In terms of management, a soundscape-based approach implies creatively and collectively composing the acoustic environment through positive sounds to support a healthy place-making agenda. This could promote an acoustic environmental quality for our physical and mental health, social well-being, and the environment. One way to achieve this is to start the collection of noise data and relate them with activities as urban planning, public health, ecology, mobility, psychology, new technology, and the arts in pursuit of soundscapes for strategies towards healthier cities.
Big Data is expected to provide solutions for major societal challenges in Europe, such as improved efficiency in healthcare information processing, social security, public safety and wellbeing, transportation, and many more. MARVEL will contribute to the broader familiarisation of citizens to Big Data technologies and accelerate their adoption through increasing awareness of their benefits and value, thus fostering more informed, educated, and participatory citizens. Consequently, this will have a significant impact on the acquisition of digital skills that will lead to cover the increasing need for higher added value jobs in the fields of data science, AI, and software engineering.
MARVEL is expected to realise societal opportunities in the Smart City domain by exploiting efficient proactive processing and reliable predictions based on audio-visual monitoring and sound/image recognition analyses to provide (almost) real-time response to incidents happening at different locations within the city. The provision of smart services related to public safety, wellbeing/care, and transportation in urban environments will have profound consequences on the quality of life of citizens who comprise an indispensable endowment to smart cities.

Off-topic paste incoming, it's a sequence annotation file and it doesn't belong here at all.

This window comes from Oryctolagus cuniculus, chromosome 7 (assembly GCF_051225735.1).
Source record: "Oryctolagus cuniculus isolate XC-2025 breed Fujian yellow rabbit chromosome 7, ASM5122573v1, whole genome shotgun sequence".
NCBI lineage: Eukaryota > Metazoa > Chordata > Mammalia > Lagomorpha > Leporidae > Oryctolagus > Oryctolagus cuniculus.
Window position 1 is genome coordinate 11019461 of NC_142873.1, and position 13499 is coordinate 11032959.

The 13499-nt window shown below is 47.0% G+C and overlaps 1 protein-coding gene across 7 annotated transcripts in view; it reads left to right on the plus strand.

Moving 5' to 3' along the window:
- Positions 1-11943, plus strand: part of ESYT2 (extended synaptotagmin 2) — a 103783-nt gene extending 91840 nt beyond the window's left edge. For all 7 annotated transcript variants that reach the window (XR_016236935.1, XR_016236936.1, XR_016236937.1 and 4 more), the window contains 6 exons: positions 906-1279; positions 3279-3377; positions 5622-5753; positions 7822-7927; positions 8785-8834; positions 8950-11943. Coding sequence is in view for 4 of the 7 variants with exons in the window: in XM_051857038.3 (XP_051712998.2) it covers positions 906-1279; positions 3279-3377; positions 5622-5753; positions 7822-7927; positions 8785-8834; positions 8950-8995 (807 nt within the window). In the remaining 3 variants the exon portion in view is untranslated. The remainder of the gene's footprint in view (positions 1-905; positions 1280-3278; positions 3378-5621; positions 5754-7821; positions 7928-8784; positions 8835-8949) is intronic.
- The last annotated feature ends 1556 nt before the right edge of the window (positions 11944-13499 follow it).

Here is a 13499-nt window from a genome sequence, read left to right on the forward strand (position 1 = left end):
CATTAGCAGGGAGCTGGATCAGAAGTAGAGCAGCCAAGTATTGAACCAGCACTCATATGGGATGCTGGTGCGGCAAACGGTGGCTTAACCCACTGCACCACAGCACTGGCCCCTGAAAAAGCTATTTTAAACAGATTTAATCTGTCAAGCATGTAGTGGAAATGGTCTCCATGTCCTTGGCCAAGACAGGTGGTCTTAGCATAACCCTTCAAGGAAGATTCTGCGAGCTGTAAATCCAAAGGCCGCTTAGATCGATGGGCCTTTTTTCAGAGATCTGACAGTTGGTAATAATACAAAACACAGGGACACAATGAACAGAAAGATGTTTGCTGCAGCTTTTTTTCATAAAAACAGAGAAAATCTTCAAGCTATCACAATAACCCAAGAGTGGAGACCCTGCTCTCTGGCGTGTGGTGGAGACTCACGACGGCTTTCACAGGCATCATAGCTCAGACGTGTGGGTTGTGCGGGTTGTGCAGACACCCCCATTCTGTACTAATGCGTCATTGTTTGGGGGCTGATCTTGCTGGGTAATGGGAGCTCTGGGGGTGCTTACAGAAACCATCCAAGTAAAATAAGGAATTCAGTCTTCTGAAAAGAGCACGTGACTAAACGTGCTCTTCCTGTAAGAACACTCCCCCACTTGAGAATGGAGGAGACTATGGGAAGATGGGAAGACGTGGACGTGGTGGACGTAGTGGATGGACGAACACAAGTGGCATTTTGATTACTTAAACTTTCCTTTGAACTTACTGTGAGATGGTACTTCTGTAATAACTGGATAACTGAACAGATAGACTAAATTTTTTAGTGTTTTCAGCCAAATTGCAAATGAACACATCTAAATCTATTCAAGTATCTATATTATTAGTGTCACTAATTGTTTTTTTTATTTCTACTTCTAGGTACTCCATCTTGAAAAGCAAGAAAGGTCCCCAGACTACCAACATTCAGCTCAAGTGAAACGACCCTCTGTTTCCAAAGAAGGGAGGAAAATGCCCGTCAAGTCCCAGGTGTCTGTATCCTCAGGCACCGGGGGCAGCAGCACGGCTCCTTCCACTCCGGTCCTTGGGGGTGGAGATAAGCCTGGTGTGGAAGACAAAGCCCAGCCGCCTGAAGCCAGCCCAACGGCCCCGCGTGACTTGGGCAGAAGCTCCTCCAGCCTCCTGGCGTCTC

We hope that by using a soundscape approach, we might inspire new ideas about urban sound, such as how individuals perceive and relate to their acoustic settings and demonstrate how sound can benefit health.
- Project Coordinator: Dr. Sotiris Ioannidis
- Institution: Foundation for Research and Technology Hellas (FORTH)
- E-mail: firstname.lastname@example.org
- Start: 01.01.2021
- Duration: 36 months
- Participating Organisations: 17
- Number of countries: 12
This project has received funding from the European Union’s Horizon 2020 Research and Innovation program under grant agreement No 957337. The website reflects only the view of the author(s) and the Commission is not responsible for any use that may be made of the information it contains.